Many jurisdictions require stamped truss plans to be submitted with the building permit (even when the overall project does not need to be engineered). You may be able to contact your local building department and see if they have the truss drawings on file. If they do, you will be able to see whether the wall was designed as load bearing or not.

RE: Interior wall load bearing with floor trusses?

My gut feel is that the wall is not currently load bearing. The gap is the main reason here although the trusses do appear to be designed to bear on the wall. Presently, the double studs should see no load.

My next questions are: (1) were the correct trusses provided, and (2) were the trusses supposed to bear on the wall.

As mentioned above, a quick check with the building department could answer a couple of questions.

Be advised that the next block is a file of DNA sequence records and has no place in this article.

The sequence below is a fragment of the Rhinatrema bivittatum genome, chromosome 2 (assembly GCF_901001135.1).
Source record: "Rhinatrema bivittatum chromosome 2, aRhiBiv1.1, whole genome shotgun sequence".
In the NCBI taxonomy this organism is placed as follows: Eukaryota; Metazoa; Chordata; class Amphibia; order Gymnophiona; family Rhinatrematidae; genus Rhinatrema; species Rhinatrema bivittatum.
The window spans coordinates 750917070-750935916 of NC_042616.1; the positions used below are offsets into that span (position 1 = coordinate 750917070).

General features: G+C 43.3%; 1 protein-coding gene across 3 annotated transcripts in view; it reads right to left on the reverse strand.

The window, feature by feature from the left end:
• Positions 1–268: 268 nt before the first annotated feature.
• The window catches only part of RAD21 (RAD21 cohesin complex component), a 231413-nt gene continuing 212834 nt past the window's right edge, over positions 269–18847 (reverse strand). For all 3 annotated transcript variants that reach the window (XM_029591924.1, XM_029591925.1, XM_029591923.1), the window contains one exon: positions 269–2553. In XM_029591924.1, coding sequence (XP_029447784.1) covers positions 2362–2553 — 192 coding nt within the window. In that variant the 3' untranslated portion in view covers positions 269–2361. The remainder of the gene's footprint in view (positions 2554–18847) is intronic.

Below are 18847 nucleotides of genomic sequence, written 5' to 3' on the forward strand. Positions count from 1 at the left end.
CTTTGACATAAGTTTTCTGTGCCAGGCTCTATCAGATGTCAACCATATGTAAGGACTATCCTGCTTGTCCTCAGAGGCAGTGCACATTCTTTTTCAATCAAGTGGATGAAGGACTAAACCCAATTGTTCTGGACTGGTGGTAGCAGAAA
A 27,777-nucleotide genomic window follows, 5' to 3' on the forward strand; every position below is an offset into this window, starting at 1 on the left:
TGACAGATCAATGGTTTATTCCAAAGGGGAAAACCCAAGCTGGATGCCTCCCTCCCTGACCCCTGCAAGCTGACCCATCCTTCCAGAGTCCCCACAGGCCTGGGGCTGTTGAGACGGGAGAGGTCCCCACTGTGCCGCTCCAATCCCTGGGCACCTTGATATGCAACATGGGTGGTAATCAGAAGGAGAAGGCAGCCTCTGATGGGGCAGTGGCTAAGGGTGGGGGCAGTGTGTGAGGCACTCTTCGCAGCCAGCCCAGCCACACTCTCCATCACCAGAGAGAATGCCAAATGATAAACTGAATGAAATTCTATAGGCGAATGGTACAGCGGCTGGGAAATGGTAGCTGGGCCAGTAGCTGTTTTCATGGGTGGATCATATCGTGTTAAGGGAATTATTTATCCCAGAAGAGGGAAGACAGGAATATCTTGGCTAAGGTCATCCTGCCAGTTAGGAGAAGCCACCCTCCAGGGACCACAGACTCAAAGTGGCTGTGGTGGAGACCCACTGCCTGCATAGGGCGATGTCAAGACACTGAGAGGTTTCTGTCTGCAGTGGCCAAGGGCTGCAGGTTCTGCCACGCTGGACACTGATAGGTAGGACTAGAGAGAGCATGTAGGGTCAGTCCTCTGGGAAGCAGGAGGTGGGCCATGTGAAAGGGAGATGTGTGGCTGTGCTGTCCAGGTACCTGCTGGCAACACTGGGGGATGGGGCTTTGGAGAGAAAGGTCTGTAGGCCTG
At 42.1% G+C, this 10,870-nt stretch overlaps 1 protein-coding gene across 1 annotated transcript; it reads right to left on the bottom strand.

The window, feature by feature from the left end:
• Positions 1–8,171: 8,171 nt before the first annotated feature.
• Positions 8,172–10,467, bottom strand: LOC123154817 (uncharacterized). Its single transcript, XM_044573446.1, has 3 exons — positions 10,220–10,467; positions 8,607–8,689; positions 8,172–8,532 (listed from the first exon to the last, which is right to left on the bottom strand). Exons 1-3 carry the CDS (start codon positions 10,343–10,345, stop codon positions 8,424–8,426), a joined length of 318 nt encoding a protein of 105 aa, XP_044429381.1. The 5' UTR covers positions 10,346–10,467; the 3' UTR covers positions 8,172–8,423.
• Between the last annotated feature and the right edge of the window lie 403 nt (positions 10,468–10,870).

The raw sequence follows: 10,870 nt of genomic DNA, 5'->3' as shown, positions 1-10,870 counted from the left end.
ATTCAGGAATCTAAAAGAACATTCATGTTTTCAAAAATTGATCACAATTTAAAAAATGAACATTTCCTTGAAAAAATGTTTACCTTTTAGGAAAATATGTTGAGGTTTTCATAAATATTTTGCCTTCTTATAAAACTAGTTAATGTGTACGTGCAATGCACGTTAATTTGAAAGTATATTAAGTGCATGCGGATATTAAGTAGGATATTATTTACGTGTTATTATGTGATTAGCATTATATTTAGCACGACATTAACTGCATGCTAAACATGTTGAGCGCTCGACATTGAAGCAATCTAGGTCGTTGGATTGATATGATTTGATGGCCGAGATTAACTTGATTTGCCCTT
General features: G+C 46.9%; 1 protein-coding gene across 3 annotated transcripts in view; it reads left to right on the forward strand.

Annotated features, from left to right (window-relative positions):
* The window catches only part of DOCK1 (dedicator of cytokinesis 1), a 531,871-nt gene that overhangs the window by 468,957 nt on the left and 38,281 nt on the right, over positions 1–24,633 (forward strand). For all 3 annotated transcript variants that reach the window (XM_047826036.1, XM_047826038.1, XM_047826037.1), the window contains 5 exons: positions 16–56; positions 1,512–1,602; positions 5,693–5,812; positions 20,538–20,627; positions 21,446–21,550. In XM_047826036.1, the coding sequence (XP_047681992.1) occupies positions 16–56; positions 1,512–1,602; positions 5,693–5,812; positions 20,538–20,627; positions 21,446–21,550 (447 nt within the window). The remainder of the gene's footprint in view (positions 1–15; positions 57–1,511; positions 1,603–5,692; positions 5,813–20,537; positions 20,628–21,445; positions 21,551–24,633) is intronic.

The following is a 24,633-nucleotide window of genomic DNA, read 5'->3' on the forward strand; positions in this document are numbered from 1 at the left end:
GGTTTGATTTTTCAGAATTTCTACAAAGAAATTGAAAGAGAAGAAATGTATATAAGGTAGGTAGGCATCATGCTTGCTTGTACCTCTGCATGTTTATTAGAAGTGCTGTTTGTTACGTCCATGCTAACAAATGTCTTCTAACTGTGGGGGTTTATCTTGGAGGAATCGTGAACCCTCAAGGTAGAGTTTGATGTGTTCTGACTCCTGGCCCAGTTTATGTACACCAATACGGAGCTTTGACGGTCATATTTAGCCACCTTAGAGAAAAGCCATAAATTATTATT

Mike McCann, PE, SE (WA, HI)


RE: Interior wall load bearing with floor trusses?

(OP)
Just to close the loop on this. The SE and the owner of the company who has been doing this for 40 years both came back out to revaluate after I pulled down more of the drywall. The owner was immediately able to confirm that the wall was not load bearing.

The double web member was in place to support the load of the wall above the truss. Each area where the double vertical 2x4 web member was in a truss also had a double top plate (if that is what it is called on a truss). Above each double vertical 2x4 was an extra 2-3ft piece above it to help absorb the point load of the wall above just like @phamENG suggested.

Thanks everyone for your input!

RE: Interior wall load bearing with floor trusses?

Top and bottom of a truss are called chords.

You're most welcome - glad it worked out.